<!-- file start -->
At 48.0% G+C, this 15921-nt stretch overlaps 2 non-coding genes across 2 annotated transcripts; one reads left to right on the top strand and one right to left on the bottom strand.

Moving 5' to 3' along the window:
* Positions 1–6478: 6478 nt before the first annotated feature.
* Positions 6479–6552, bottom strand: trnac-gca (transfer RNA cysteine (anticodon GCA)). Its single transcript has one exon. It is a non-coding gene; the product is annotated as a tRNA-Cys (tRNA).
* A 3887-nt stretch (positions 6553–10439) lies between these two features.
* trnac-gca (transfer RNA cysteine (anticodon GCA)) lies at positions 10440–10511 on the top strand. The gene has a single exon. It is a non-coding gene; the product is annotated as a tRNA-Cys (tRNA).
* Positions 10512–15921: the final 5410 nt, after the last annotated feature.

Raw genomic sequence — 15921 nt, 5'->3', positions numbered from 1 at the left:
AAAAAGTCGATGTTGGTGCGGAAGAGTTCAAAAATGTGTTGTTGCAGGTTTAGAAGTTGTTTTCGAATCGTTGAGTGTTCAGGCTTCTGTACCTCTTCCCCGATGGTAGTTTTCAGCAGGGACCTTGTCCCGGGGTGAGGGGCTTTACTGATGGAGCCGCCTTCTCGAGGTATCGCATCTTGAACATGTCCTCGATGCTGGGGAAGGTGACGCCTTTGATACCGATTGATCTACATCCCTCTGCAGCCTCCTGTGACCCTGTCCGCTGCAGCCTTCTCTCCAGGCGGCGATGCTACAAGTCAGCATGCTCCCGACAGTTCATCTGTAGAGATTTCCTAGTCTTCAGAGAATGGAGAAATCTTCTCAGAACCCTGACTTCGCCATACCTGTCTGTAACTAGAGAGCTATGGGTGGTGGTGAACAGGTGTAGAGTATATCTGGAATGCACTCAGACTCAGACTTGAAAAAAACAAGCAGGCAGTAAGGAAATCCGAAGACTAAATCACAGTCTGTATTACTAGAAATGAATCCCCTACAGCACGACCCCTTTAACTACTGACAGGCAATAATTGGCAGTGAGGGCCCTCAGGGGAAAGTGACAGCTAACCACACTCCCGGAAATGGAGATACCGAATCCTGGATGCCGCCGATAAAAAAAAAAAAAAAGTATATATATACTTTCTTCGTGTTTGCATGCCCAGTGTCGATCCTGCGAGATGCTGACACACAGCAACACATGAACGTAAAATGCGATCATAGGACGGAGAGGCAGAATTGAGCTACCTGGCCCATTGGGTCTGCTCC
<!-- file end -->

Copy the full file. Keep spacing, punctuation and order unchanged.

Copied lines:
At 48.0% G+C, this 15921-nt stretch overlaps 2 non-coding genes across 2 annotated transcripts; one reads left to right on the top strand and one right to left on the bottom strand.

Moving 5' to 3' along the window:
* Positions 1–6478: 6478 nt before the first annotated feature.
* Positions 6479–6552, bottom strand: trnac-gca (transfer RNA cysteine (anticodon GCA)). Its single transcript has one exon. It is a non-coding gene; the product is annotated as a tRNA-Cys (tRNA).
* A 3887-nt stretch (positions 6553–10439) lies between these two features.
* trnac-gca (transfer RNA cysteine (anticodon GCA)) lies at positions 10440–10511 on the top strand. The gene has a single exon. It is a non-coding gene; the product is annotated as a tRNA-Cys (tRNA).
* Positions 10512–15921: the final 5410 nt, after the last annotated feature.

Raw genomic sequence — 15921 nt, 5'->3', positions numbered from 1 at the left:
AAAAAGTCGATGTTGGTGCGGAAGAGTTCAAAAATGTGTTGTTGCAGGTTTAGAAGTTGTTTTCGAATCGTTGAGTGTTCAGGCTTCTGTACCTCTTCCCCGATGGTAGTTTTCAGCAGGGACCTTGTCCCGGGGTGAGGGGCTTTACTGATGGAGCCGCCTTCTCGAGGTATCGCATCTTGAACATGTCCTCGATGCTGGGGAAGGTGACGCCTTTGATACCGATTGATCTACATCCCTCTGCAGCCTCCTGTGACCCTGTCCGCTGCAGCCTTCTCTCCAGGCGGCGATGCTACAAGTCAGCATGCTCCCGACAGTTCATCTGTAGAGATTTCCTAGTCTTCAGAGAATGGAGAAATCTTCTCAGAACCCTGACTTCGCCATACCTGTCTGTAACTAGAGAGCTATGGGTGGTGGTGAACAGGTGTAGAGTATATCTGGAATGCACTCAGACTCAGACTTGAAAAAAACAAGCAGGCAGTAAGGAAATCCGAAGACTAAATCACAGTCTGTATTACTAGAAATGAATCCCCTACAGCACGACCCCTTTAACTACTGACAGGCAATAATTGGCAGTGAGGGCCCTCAGGGGAAAGTGACAGCTAACCACACTCCCGGAAATGGAGATACCGAATCCTGGATGCCGCCGATAAAAAAAAAAAAAAAGTATATATATACTTTCTTCGTGTTTGCATGCCCAGTGTCGATCCTGCGAGATGCTGACACACAGCAACACATGAACGTAAAATGCGATCATAGGACGGAGAGGCAGAATTGAGCTACCTGGCCCATTGGGTCTGCTCC